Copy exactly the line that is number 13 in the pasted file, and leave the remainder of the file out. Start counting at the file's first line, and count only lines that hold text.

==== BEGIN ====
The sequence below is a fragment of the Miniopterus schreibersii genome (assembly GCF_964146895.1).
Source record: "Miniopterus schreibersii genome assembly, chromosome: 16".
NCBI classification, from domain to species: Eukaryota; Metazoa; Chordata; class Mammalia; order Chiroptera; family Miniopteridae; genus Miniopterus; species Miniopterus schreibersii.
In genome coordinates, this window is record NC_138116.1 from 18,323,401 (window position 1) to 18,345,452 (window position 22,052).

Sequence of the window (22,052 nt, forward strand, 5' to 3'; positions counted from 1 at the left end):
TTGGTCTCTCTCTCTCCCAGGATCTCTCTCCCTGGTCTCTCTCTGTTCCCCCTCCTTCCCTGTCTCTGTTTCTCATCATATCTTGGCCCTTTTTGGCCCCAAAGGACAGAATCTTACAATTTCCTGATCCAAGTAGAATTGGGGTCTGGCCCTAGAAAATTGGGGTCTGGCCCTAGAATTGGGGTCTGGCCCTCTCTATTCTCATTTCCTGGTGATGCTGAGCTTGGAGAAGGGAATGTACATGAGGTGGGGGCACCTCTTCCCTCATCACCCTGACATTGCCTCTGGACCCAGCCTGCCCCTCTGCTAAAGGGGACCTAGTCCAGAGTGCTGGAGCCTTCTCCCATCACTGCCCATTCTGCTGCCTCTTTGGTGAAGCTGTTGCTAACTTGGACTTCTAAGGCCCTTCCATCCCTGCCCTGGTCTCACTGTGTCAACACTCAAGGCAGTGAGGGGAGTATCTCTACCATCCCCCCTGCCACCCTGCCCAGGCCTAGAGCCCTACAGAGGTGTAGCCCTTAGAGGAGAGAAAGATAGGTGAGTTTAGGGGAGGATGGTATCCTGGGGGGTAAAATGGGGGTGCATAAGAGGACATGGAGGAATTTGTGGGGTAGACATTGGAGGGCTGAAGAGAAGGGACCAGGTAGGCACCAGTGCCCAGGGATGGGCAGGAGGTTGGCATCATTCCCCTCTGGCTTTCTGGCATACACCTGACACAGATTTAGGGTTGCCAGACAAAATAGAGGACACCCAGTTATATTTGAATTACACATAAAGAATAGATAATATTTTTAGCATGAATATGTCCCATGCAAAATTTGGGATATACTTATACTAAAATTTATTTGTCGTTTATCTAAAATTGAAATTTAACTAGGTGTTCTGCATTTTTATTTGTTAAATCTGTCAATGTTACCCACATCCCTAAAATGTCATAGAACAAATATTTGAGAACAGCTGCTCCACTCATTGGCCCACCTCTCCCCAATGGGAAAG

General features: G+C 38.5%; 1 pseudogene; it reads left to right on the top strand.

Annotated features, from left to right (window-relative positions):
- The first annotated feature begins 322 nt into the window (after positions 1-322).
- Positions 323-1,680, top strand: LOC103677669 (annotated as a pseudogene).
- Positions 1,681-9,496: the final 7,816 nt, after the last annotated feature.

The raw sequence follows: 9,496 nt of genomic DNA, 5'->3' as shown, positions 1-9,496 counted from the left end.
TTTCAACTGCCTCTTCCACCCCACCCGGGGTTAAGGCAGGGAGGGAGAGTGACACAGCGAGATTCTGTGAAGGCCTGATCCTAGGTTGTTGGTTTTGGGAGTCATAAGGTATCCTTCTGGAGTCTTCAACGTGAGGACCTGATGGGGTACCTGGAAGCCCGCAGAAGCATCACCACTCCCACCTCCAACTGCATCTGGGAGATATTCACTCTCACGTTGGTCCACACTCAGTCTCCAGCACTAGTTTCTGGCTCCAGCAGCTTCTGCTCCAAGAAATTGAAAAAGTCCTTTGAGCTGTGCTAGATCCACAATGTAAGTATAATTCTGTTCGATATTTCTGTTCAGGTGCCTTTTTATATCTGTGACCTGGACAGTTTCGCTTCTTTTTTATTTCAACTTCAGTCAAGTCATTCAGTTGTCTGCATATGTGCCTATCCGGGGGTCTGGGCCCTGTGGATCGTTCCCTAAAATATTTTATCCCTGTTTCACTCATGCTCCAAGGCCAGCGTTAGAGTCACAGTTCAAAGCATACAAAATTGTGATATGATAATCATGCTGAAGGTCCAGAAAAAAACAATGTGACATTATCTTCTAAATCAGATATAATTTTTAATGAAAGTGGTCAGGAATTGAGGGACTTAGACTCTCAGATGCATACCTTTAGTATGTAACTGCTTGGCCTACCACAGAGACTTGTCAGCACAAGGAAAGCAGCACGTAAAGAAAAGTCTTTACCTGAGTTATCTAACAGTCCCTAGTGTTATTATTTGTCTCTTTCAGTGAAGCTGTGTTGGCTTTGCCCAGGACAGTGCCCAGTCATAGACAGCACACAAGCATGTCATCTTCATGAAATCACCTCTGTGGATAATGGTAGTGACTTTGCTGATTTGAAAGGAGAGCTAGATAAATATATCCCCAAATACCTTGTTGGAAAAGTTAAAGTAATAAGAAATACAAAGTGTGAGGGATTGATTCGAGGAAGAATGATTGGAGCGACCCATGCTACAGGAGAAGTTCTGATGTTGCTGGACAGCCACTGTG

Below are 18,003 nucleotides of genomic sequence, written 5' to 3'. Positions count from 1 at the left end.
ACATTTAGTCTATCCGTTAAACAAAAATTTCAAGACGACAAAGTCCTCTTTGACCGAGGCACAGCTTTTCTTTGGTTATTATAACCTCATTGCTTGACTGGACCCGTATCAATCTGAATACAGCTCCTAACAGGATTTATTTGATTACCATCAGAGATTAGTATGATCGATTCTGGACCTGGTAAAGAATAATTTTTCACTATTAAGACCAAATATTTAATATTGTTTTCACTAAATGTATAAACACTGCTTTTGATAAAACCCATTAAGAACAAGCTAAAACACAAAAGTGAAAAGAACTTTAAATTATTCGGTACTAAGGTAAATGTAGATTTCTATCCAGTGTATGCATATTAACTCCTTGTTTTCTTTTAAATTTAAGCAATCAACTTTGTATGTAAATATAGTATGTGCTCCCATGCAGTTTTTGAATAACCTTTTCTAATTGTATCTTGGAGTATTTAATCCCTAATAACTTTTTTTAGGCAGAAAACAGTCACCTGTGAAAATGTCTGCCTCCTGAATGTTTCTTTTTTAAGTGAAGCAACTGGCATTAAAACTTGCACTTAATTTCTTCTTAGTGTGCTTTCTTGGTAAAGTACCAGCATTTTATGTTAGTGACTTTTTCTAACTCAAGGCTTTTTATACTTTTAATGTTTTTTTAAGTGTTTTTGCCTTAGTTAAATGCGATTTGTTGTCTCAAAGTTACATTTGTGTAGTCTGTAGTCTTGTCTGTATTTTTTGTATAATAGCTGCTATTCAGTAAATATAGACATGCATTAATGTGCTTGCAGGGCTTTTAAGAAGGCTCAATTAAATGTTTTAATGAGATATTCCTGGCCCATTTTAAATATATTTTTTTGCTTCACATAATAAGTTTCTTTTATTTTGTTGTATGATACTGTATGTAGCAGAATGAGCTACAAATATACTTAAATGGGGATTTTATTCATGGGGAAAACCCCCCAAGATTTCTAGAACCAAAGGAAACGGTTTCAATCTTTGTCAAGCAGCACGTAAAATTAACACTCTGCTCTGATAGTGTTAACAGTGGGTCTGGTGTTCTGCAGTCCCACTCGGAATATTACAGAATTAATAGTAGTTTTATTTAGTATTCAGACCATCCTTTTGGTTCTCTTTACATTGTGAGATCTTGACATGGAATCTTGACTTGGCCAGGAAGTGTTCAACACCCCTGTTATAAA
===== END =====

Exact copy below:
TTTCAACTGCCTCTTCCACCCCACCCGGGGTTAAGGCAGGGAGGGAGAGTGACACAGCGAGATTCTGTGAAGGCCTGATCCTAGGTTGTTGGTTTTGGGAGTCATAAGGTATCCTTCTGGAGTCTTCAACGTGAGGACCTGATGGGGTACCTGGAAGCCCGCAGAAGCATCACCACTCCCACCTCCAACTGCATCTGGGAGATATTCACTCTCACGTTGGTCCACACTCAGTCTCCAGCACTAGTTTCTGGCTCCAGCAGCTTCTGCTCCAAGAAATTGAAAAAGTCCTTTGAGCTGTGCTAGATCCACAATGTAAGTATAATTCTGTTCGATATTTCTGTTCAGGTGCCTTTTTATATCTGTGACCTGGACAGTTTCGCTTCTTTTTTATTTCAACTTCAGTCAAGTCATTCAGTTGTCTGCATATGTGCCTATCCGGGGGTCTGGGCCCTGTGGATCGTTCCCTAAAATATTTTATCCCTGTTTCACTCATGCTCCAAGGCCAGCGTTAGAGTCACAGTTCAAAGCATACAAAATTGTGATATGATAATCATGCTGAAGGTCCAGAAAAAAACAATGTGACATTATCTTCTAAATCAGATATAATTTTTAATGAAAGTGGTCAGGAATTGAGGGACTTAGACTCTCAGATGCATACCTTTAGTATGTAACTGCTTGGCCTACCACAGAGACTTGTCAGCACAAGGAAAGCAGCACGTAAAGAAAAGTCTTTACCTGAGTTATCTAACAGTCCCTAGTGTTATTATTTGTCTCTTTCAGTGAAGCTGTGTTGGCTTTGCCCAGGACAGTGCCCAGTCATAGACAGCACACAAGCATGTCATCTTCATGAAATCACCTCTGTGGATAATGGTAGTGACTTTGCTGATTTGAAAGGAGAGCTAGATAAATATATCCCCAAATACCTTGTTGGAAAAGTTAAAGTAATAAGAAATACAAAGTGTGAGGGATTGATTCGAGGAAGAATGATTGGAGCGACCCATGCTACAGGAGAAGTTCTGATGTTGCTGGACAGCCACTGTG